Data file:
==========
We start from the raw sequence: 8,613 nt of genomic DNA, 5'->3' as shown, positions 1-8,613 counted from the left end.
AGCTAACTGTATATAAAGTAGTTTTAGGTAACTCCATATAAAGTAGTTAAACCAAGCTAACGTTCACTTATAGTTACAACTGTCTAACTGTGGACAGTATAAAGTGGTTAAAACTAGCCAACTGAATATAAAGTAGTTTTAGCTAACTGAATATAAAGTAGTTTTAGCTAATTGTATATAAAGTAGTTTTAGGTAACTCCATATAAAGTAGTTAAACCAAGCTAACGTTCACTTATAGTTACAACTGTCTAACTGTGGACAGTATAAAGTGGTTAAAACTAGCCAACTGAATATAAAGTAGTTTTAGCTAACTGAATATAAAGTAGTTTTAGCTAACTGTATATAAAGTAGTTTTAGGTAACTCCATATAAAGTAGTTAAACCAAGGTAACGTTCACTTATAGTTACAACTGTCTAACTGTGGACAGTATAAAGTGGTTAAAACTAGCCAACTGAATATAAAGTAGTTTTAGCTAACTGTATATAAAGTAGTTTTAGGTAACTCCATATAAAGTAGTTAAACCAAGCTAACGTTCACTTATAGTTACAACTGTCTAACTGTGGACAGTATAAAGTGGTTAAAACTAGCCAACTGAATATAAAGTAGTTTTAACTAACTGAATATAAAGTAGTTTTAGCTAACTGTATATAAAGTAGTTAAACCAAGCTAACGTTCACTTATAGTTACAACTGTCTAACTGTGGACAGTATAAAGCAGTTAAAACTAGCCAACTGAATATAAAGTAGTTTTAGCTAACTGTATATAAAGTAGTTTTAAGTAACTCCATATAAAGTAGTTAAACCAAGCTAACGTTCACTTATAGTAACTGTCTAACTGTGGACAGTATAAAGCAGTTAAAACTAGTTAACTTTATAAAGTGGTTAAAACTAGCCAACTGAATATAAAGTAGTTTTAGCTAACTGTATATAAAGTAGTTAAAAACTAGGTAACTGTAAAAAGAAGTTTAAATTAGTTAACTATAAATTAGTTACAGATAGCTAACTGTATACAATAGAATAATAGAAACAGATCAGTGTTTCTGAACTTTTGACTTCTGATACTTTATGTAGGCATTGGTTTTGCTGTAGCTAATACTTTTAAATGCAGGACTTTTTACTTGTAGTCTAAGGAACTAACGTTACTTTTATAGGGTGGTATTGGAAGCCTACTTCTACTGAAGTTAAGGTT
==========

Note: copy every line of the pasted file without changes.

We start from the raw sequence: 8,613 nt of genomic DNA, 5'->3' as shown, positions 1-8,613 counted from the left end.
AGCTAACTGTATATAAAGTAGTTTTAGGTAACTCCATATAAAGTAGTTAAACCAAGCTAACGTTCACTTATAGTTACAACTGTCTAACTGTGGACAGTATAAAGTGGTTAAAACTAGCCAACTGAATATAAAGTAGTTTTAGCTAACTGAATATAAAGTAGTTTTAGCTAATTGTATATAAAGTAGTTTTAGGTAACTCCATATAAAGTAGTTAAACCAAGCTAACGTTCACTTATAGTTACAACTGTCTAACTGTGGACAGTATAAAGTGGTTAAAACTAGCCAACTGAATATAAAGTAGTTTTAGCTAACTGAATATAAAGTAGTTTTAGCTAACTGTATATAAAGTAGTTTTAGGTAACTCCATATAAAGTAGTTAAACCAAGGTAACGTTCACTTATAGTTACAACTGTCTAACTGTGGACAGTATAAAGTGGTTAAAACTAGCCAACTGAATATAAAGTAGTTTTAGCTAACTGTATATAAAGTAGTTTTAGGTAACTCCATATAAAGTAGTTAAACCAAGCTAACGTTCACTTATAGTTACAACTGTCTAACTGTGGACAGTATAAAGTGGTTAAAACTAGCCAACTGAATATAAAGTAGTTTTAACTAACTGAATATAAAGTAGTTTTAGCTAACTGTATATAAAGTAGTTAAACCAAGCTAACGTTCACTTATAGTTACAACTGTCTAACTGTGGACAGTATAAAGCAGTTAAAACTAGCCAACTGAATATAAAGTAGTTTTAGCTAACTGTATATAAAGTAGTTTTAAGTAACTCCATATAAAGTAGTTAAACCAAGCTAACGTTCACTTATAGTAACTGTCTAACTGTGGACAGTATAAAGCAGTTAAAACTAGTTAACTTTATAAAGTGGTTAAAACTAGCCAACTGAATATAAAGTAGTTTTAGCTAACTGTATATAAAGTAGTTAAAAACTAGGTAACTGTAAAAAGAAGTTTAAATTAGTTAACTATAAATTAGTTACAGATAGCTAACTGTATACAATAGAATAATAGAAACAGATCAGTGTTTCTGAACTTTTGACTTCTGATACTTTATGTAGGCATTGGTTTTGCTGTAGCTAATACTTTTAAATGCAGGACTTTTTACTTGTAGTCTAAGGAACTAACGTTACTTTTATAGGGTGGTATTGGAAGCCTACTTCTACTGAAGTTAAGGTT